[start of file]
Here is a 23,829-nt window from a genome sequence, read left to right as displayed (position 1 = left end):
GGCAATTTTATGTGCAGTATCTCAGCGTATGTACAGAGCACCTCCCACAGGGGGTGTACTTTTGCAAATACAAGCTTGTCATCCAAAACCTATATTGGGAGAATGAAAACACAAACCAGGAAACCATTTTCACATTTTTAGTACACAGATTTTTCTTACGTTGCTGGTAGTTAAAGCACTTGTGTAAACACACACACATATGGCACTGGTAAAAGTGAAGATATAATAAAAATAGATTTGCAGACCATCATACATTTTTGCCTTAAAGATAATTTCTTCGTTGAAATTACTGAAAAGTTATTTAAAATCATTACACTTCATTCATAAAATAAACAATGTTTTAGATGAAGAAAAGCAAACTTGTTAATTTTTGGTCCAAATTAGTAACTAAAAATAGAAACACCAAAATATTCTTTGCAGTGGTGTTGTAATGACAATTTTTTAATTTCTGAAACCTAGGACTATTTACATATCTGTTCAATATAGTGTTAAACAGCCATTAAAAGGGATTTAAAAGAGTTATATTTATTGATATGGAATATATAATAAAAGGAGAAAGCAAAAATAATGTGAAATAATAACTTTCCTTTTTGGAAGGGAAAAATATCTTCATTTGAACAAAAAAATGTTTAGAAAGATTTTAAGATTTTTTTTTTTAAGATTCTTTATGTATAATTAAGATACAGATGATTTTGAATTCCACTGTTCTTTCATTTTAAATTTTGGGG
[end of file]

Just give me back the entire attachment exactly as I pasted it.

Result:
Here is a 23,829-nt window from a genome sequence, read left to right as displayed (position 1 = left end):
GGCAATTTTATGTGCAGTATCTCAGCGTATGTACAGAGCACCTCCCACAGGGGGTGTACTTTTGCAAATACAAGCTTGTCATCCAAAACCTATATTGGGAGAATGAAAACACAAACCAGGAAACCATTTTCACATTTTTAGTACACAGATTTTTCTTACGTTGCTGGTAGTTAAAGCACTTGTGTAAACACACACACATATGGCACTGGTAAAAGTGAAGATATAATAAAAATAGATTTGCAGACCATCATACATTTTTGCCTTAAAGATAATTTCTTCGTTGAAATTACTGAAAAGTTATTTAAAATCATTACACTTCATTCATAAAATAAACAATGTTTTAGATGAAGAAAAGCAAACTTGTTAATTTTTGGTCCAAATTAGTAACTAAAAATAGAAACACCAAAATATTCTTTGCAGTGGTGTTGTAATGACAATTTTTTAATTTCTGAAACCTAGGACTATTTACATATCTGTTCAATATAGTGTTAAACAGCCATTAAAAGGGATTTAAAAGAGTTATATTTATTGATATGGAATATATAATAAAAGGAGAAAGCAAAAATAATGTGAAATAATAACTTTCCTTTTTGGAAGGGAAAAATATCTTCATTTGAACAAAAAAATGTTTAGAAAGATTTTAAGATTTTTTTTTTTAAGATTCTTTATGTATAATTAAGATACAGATGATTTTGAATTCCACTGTTCTTTCATTTTAAATTTTGGGG